As Harkers account develops we see Dracula take advantage of the young lawyer, not only enlisting him as a kind of tutor on the ways of society and style in London but by draining the mans blood to restore Dracula’s own youth. Rather than some kind of mesmerism the approach Dracula takes is more akin to gas lighting, the darkness of the castle making the passage of time hard to track and Harkers own frailty from increasing blood loss and the growing influence of Dracula over him playing into that process. I’ll insert a brief note about the interpretation of the Harker character here. I wouldn’t be so bold as to assume that the screenwriters were representing an abusive relationship between Haker and Dracula but it does appear so to me. Harker presents as a timorous individual, even refers to himself as ‘just a lawyer’ when the Count suggests tutelage in the ways of modern society. It takes a great deal of trauma and a clear presentation of the Counts dire intent and nature involving a baby to give Harker the determination to leave.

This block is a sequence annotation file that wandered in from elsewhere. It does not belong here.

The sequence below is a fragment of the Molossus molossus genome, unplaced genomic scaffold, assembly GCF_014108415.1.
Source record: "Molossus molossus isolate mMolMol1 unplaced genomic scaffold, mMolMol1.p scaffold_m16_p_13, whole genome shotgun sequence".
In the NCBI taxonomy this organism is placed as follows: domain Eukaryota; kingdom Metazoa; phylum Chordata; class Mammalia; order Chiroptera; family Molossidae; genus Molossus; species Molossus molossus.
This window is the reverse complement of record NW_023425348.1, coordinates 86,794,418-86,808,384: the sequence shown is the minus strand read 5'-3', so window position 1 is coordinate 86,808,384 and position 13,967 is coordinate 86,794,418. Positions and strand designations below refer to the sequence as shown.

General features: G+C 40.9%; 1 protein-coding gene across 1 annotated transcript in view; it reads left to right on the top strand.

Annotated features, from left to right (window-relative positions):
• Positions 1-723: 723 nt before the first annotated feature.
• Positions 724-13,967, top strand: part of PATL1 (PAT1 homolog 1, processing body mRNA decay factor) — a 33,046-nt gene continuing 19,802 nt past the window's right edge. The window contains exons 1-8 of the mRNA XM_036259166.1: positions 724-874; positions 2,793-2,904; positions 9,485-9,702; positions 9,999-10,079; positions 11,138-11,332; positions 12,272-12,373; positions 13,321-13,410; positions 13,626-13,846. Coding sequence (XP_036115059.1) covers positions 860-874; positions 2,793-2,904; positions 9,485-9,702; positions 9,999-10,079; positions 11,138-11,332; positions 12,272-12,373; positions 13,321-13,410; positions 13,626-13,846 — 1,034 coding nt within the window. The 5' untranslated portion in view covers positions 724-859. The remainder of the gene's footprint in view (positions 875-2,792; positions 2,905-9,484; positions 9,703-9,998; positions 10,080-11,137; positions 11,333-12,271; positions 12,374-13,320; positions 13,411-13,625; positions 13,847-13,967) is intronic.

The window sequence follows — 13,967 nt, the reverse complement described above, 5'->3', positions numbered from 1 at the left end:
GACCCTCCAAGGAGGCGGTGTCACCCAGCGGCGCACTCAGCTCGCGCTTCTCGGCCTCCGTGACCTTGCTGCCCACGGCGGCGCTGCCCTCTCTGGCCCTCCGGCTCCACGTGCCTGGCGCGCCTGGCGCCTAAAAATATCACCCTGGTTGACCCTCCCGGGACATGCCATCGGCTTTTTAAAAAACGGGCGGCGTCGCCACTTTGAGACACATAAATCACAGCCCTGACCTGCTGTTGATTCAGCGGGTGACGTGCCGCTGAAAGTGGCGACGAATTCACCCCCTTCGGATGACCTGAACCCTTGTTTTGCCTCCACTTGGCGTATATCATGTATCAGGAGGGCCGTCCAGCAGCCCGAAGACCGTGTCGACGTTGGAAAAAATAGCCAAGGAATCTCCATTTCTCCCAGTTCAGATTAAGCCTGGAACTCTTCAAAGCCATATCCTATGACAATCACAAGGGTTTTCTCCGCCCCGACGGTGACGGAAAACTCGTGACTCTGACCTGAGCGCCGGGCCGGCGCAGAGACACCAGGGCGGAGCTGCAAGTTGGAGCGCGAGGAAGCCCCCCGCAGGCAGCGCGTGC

Another bold step away from the usual form comes in the interpretation of Dracula’s ‘Brides’. So often used as a means to titillate the audience (as in 1992, with Keanue Reeves under direction by Francis Ford Coppola) the brides in this adaptation are presented not as glamorous vampires themselves but as Dracula’s experiments toward propagating his species. Beyond that, later in the episode Dracula refers to Harker, saying he might be ‘my finest Bride yet’. The dialogue smashes wide the arbitrary gender assignment of a four-hundred year old creature (Dracula can no longer be described as ‘human’) who, up to this point, has only passed on vampirism by an act much removed from (but still reflective of) sexual intercourse.